4. Updating Diligence and Schedules. If the parties elect to delay closing, they may consider updating due diligence provisions and schedules (particularly if the time between sign and close was originally very short). The updates should also account for what happens if there is a new disclosure that has a material adverse impact on the transaction. It may be in both parties’ interest to come to an agreement on the front end, and in writing, how the transaction will progress and detail any new arrangements related to updating diligence and schedules and effects of such updates on the future of the transaction.
  5. Holding Virtual Meetings. Social distancing requirements have interrupted and will likely continue to interrupt key meetings and discussions. Where the transaction requires that board members, committees, and other governing bodies hold meetings to make decisions, parties should consider whether in-person meetings are possible. If not, virtual meetings may be utilized but parties should be sure such virtual meetings are permitted in the organization’s governing documents, or the party at issue should pass an authorizing resolution. For example, governing documents oftentimes include language about the nature and location (i.e., in person presence, physical meeting location, etc.) of meetings of the governing body. If such requirements are present, obtaining the prior written consent of each member of the governing body may be necessary. This creates a record in the event any member (or other stakeholder) later challenges decisions reached during such virtual meetings.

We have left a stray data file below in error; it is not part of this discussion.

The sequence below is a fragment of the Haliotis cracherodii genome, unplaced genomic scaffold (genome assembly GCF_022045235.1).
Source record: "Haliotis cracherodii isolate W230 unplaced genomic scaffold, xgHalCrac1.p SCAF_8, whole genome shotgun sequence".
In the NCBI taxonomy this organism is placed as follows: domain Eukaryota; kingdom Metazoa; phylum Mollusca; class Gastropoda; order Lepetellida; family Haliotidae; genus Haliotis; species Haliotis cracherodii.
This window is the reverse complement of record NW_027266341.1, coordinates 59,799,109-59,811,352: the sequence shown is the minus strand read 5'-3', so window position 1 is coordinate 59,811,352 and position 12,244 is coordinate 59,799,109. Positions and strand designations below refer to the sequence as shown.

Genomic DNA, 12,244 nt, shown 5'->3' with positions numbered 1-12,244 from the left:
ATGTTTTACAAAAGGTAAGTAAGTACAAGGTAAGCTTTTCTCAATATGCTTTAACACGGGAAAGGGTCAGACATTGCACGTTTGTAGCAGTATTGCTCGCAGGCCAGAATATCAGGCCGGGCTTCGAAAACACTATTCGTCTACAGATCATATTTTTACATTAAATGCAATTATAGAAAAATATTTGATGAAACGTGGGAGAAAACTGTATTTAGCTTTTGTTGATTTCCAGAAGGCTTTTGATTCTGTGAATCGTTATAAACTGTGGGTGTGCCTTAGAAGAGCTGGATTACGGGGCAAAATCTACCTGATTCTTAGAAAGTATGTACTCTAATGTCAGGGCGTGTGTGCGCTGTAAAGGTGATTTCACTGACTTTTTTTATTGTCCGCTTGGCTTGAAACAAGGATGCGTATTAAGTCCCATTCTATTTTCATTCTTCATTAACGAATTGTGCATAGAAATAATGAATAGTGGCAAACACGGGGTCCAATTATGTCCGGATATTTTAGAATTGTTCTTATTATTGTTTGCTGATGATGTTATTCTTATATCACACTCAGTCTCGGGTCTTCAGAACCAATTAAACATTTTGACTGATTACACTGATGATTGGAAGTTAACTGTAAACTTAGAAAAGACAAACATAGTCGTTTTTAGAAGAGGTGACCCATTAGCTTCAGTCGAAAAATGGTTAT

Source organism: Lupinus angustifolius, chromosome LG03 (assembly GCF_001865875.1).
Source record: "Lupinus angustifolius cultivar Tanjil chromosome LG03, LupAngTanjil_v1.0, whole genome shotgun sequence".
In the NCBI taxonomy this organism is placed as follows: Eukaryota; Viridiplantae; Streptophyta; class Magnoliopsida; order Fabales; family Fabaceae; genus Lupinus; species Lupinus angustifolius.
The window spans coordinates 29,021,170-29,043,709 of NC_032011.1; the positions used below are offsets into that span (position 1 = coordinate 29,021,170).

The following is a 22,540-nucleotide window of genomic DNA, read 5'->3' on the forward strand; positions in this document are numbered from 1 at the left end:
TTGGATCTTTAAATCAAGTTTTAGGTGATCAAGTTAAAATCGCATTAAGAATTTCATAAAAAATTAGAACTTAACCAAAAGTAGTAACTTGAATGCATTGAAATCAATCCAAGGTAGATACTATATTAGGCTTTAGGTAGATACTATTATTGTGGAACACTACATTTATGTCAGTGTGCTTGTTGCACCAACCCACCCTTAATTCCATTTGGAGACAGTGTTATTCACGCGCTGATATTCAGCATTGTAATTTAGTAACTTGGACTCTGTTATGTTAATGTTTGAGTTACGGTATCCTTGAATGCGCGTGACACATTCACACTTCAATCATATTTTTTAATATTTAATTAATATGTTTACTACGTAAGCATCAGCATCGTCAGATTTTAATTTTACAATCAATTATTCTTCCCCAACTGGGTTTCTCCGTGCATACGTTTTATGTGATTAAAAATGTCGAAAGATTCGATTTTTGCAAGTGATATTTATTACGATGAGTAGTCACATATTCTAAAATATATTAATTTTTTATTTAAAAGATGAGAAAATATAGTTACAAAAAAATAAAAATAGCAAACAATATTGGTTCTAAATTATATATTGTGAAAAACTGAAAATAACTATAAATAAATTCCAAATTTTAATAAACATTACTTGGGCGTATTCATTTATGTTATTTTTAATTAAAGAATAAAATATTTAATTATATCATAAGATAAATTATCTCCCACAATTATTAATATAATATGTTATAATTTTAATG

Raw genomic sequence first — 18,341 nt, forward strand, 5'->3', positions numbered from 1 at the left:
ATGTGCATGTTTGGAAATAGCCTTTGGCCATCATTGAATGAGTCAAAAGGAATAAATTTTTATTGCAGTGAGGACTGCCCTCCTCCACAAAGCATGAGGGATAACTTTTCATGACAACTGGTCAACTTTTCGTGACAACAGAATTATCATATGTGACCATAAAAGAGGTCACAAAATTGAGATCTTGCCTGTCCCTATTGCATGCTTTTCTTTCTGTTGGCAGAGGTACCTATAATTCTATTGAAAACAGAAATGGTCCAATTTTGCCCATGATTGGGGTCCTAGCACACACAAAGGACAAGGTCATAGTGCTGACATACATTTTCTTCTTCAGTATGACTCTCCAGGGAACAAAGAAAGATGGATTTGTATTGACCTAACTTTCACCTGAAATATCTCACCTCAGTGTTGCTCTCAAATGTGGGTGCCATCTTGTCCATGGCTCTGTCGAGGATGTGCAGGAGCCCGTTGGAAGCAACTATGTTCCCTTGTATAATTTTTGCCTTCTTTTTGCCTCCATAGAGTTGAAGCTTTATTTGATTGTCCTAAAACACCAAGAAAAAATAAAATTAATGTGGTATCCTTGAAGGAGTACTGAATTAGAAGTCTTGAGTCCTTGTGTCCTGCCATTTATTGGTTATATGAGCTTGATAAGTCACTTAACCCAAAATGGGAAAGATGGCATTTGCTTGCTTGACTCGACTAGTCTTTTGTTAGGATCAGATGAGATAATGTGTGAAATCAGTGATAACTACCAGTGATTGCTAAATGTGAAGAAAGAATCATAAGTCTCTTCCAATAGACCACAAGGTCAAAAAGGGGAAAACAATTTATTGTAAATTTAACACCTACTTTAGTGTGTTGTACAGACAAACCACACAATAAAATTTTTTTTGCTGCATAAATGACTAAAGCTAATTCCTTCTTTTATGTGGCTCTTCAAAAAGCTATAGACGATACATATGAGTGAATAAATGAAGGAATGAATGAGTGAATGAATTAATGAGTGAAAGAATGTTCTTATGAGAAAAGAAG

6. The Role of Third-Parties. Most transactions require action by several third-parties – banks, landlords, state and federal agencies, the list goes on. Some may be critical to advance a deal and bring it to completion. Take frequent inventory of where each of these third-parties stand. For example, if you’re submitting a HSR, know that the FTC’s Premerger Notification Office (“PNO”) has moved to an e-filing system. Additionally, many Secretary of State departments are operating on longer, or uncertain, processing times for various documents including filings and certified document requests. Consider how your bank is processing wires. Has their authorization process been impacted? What is the lead time required to trigger a transfer? Business is anything less than “usual” these days. Plan accordingly.

It is important to take stock of your ongoing transactions and determine how best to move forward. This could mean pushing the transaction forward faster than anticipated, delaying the next step in the process or reconsidering the transaction in full. Whatever the decision for your organization, being aware of the possible next steps and analyzing how best to protect yourself in an uncertain future can be critical to long-term success.

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Throughout 2020, Hall Render’s Mergers & Acquisitions Service Line will be publishing a series of articles identifying important, and often unique, aspects of health care transactions that should not be overlooked. Ranging from real estate to reimbursement, this series is designed to highlight key issues and considerations relating to niche components of health care transactions.